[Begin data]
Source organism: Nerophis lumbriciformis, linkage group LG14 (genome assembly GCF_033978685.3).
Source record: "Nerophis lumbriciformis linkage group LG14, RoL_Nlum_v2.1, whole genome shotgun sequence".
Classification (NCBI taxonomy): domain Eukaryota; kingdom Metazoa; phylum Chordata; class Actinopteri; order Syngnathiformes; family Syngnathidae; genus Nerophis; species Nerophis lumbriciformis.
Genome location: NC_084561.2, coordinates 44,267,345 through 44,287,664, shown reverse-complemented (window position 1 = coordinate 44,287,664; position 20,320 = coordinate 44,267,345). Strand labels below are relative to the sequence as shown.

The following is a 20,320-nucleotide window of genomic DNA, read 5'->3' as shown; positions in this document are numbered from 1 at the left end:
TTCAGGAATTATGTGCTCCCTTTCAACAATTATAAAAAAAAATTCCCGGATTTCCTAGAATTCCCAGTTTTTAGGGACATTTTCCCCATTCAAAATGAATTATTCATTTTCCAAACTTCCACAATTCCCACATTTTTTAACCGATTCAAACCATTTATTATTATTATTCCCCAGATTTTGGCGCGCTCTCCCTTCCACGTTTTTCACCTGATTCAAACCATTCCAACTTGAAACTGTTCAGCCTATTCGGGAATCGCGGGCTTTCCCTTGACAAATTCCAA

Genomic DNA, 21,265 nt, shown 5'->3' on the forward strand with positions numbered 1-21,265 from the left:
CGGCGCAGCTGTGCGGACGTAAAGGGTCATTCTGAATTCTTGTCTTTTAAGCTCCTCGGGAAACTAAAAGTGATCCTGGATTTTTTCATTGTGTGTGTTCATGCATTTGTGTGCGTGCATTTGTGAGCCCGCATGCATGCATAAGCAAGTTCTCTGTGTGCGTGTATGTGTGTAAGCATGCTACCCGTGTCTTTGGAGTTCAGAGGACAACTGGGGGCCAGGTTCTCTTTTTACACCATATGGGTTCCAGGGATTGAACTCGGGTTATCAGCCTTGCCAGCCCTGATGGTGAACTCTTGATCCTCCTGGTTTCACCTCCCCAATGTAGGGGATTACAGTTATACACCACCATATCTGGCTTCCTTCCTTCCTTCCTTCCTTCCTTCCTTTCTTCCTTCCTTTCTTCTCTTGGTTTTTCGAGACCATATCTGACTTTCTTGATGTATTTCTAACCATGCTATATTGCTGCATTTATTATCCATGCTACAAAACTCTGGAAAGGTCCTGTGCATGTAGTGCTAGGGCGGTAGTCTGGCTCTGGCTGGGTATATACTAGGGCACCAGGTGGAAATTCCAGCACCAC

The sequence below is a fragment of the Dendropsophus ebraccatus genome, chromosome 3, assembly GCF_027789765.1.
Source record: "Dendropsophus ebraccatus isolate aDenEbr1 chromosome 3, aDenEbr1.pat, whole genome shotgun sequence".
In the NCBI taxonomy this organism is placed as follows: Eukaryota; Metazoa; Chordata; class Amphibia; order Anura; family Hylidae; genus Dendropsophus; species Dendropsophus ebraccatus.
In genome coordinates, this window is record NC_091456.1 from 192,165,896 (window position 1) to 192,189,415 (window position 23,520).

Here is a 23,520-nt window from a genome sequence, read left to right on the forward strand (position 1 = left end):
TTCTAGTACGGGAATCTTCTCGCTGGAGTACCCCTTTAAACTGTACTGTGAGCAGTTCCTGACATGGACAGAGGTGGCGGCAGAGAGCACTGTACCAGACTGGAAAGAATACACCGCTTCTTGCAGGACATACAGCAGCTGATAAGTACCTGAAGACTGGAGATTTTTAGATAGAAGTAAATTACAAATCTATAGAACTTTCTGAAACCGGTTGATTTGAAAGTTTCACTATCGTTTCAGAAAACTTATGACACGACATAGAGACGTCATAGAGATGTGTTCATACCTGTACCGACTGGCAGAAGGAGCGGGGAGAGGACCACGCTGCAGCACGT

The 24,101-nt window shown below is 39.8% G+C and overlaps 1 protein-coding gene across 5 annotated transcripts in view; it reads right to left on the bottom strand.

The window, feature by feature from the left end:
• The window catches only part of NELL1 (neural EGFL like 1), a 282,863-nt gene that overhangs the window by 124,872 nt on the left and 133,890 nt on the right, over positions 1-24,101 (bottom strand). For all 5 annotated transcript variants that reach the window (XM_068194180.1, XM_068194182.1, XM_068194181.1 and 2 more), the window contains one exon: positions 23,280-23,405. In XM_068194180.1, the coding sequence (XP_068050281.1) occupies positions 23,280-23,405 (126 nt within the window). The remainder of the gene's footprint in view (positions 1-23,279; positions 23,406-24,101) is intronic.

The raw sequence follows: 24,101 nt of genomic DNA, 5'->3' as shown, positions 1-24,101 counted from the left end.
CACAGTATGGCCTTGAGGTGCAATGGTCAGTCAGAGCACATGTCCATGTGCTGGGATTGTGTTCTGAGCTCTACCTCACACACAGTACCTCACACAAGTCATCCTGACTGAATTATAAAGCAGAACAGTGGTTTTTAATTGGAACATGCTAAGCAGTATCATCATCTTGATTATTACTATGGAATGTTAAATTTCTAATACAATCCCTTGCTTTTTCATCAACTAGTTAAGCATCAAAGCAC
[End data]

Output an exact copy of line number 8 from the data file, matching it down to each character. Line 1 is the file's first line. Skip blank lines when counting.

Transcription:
CGGCGCAGCTGTGCGGACGTAAAGGGTCATTCTGAATTCTTGTCTTTTAAGCTCCTCGGGAAACTAAAAGTGATCCTGGATTTTTTCATTGTGTGTGTTCATGCATTTGTGTGCGTGCATTTGTGAGCCCGCATGCATGCATAAGCAAGTTCTCTGTGTGCGTGTATGTGTGTAAGCATGCTACCCGTGTCTTTGGAGTTCAGAGGACAACTGGGGGCCAGGTTCTCTTTTTACACCATATGGGTTCCAGGGATTGAACTCGGGTTATCAGCCTTGCCAGCCCTGATGGTGAACTCTTGATCCTCCTGGTTTCACCTCCCCAATGTAGGGGATTACAGTTATACACCACCATATCTGGCTTCCTTCCTTCCTTCCTTCCTTCCTTCCTTTCTTCCTTCCTTTCTTCTCTTGGTTTTTCGAGACCATATCTGACTTTCTTGATGTATTTCTAACCATGCTATATTGCTGCATTTATTATCCATGCTACAAAACTCTGGAAAGGTCCTGTGCATGTAGTGCTAGGGCGGTAGTCTGGCTCTGGCTGGGTATATACTAGGGCACCAGGTGGAAATTCCAGCACCAC